Regardless of who you are, at some phase of your life, you would have heard this question. Whether it was directed to you or you overheard someone being asked, it’s a question that will either make you evaluate your efforts or get you angry because you believe you are not responsible for anyone.

Do you have any obligation to a man lying on the floor because he has been beaten and robbed?  Are you the one supposed to call the ambulance? What if you genuinely want to help but have an important meeting to attend? Would you delay or miss your meeting just to help this man?

Reverse! Suppose you are the man lying on the floor, bleeding profusely and rapt with fear, would you expect a guy rushing for a meeting that will drastically change his life for the better to stop and help you?

Let’s flip the situation one last time. What if the plans and ambitions you are pursuing are linked to the man lying on the floor. Assume he is the one who will help establish and bring to fruition your plans; will you help him?

Are you your brother’s keeper? Of course, you are; we should stop asking this question because the answer will never change. The question for you today is “are you actually keeping your brother? Do you look out for him? Are you concerned about his welfare? Are you interested in the way he lives his life?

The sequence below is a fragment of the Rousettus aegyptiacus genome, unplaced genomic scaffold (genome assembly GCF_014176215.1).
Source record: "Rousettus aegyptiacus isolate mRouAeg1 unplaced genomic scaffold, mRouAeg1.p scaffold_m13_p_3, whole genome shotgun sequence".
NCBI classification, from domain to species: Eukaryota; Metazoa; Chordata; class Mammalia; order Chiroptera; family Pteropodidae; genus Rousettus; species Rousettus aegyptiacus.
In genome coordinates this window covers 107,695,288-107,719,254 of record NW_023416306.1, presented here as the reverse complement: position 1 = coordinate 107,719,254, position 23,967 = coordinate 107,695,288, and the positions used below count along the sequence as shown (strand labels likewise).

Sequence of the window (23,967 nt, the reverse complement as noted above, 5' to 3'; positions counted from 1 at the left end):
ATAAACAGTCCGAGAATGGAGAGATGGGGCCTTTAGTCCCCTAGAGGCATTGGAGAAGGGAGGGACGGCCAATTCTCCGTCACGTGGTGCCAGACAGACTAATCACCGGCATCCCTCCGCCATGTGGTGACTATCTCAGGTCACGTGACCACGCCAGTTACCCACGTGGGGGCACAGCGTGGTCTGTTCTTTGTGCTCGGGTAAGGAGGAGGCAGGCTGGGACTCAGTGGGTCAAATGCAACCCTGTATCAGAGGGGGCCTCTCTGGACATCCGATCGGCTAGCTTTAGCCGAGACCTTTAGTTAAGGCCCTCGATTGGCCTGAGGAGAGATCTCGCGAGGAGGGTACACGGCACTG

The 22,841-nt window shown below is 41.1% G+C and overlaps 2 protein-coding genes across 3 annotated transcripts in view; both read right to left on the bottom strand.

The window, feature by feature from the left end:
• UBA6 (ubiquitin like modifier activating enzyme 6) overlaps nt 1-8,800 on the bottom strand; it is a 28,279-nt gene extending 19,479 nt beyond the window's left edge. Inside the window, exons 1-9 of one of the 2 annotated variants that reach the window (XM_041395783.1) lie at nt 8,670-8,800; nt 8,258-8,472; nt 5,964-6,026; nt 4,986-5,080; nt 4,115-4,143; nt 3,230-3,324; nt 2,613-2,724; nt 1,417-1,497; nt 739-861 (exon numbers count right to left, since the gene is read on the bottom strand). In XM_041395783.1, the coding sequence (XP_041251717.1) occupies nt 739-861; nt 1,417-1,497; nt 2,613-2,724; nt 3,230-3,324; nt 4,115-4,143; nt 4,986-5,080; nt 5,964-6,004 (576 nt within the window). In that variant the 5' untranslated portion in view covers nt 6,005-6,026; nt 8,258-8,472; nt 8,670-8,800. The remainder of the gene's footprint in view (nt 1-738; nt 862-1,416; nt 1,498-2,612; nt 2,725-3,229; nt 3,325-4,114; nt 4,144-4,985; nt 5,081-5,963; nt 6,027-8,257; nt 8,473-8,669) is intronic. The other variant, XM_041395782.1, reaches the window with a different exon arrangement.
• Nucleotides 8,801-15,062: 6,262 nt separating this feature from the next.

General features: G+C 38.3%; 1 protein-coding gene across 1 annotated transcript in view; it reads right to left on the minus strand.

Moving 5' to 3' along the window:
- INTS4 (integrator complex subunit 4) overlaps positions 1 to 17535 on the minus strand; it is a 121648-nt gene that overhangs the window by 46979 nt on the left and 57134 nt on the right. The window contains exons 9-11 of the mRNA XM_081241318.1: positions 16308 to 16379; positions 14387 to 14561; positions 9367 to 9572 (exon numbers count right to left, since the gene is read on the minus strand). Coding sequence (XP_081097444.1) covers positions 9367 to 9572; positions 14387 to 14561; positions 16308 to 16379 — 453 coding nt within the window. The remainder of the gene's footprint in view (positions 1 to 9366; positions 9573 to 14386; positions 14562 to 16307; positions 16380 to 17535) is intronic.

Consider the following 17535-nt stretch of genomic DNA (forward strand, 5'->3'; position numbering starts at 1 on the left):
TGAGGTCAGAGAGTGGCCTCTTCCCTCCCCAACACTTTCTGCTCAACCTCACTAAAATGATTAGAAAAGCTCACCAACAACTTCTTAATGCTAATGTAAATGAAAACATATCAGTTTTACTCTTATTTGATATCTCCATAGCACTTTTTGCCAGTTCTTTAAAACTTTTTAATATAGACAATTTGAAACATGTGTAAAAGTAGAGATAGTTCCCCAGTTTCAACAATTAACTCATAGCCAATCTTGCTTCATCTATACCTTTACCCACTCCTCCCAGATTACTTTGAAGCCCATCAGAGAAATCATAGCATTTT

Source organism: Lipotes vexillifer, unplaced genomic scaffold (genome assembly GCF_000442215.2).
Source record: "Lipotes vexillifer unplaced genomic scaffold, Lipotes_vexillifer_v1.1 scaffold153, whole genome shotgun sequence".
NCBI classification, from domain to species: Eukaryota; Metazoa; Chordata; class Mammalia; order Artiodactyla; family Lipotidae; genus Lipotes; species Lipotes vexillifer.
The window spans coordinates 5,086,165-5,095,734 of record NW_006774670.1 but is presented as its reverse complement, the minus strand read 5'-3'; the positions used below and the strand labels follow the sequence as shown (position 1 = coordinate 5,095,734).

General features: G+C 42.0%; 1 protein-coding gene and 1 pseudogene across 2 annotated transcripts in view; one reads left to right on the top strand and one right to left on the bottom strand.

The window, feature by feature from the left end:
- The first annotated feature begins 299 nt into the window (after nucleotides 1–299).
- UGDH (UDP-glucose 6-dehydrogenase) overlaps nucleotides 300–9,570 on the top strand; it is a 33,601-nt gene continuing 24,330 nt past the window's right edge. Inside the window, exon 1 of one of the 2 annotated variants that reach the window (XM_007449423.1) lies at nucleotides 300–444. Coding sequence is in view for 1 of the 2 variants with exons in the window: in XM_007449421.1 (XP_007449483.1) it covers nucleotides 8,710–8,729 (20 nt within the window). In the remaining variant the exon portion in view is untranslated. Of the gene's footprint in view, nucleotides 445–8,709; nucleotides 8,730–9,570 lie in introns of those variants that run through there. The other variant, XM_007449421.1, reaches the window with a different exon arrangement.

Moses never made it to the Promised Land because he disobeyed God and struck the rock to yield water instead of speaking to it as God instructed. [[i]] Are you, however, aware that Aaron also missed the Promised Land because of this? [[ii]] “HOW? Aaron wasn’t the one who struck the rock!” You see, he was present when God gave the instructions. [[iii]] Aaron watched Moses disobey God without uttering a word. Moses struck the rock twice; one will think after the first struck Aaron should have said “Yo brother! God said speak to the rock not strike it.”

He could have corrected Moses that very moment but he did not do so. His silence indirectly affirmed what Moses did hence he was as guilty as the one who struck the rock. Had he spoken, perhaps they both would have escaped the consequences. How sad that the people God used to bring His people out of bondage and helped journey them to the Promised Land, at the last moment were not allowed to see the work completed.

In these times just like Aaron, we fail to be our brother’s keeper. We choose to remain silent thinking it’s none of our business yet we know what the Word of God says. If we will truly understand that the decisions our brothers make affect us and vice versa, we will look out for each other in love. If Aaron had the slightest understanding that Moses’ action was going to deprive them both from reaching where God wanted to take them, trust me, he would have done better.

John Donne said, “No man is an island, entire of itself; every man is a piece of the continent, a part of the main.” Pause for just a moment and reflect on this. There is no doubt that God’s plan for us involves interdependency.  Whether a Christian or not, you are your brother’s keeper. The problem is while you are unsaved, you cannot completely fulfill your duties as your brother’s keeper. Some of their needs, specifically their great spiritual needs, will generally go unnoticed by you.

Aside, God, we are each other’s helper to our respective Promised Land.

[[i]] Numbers 20:12

[[ii]] Numbers 20:24

[[iii]] Numbers 20: 8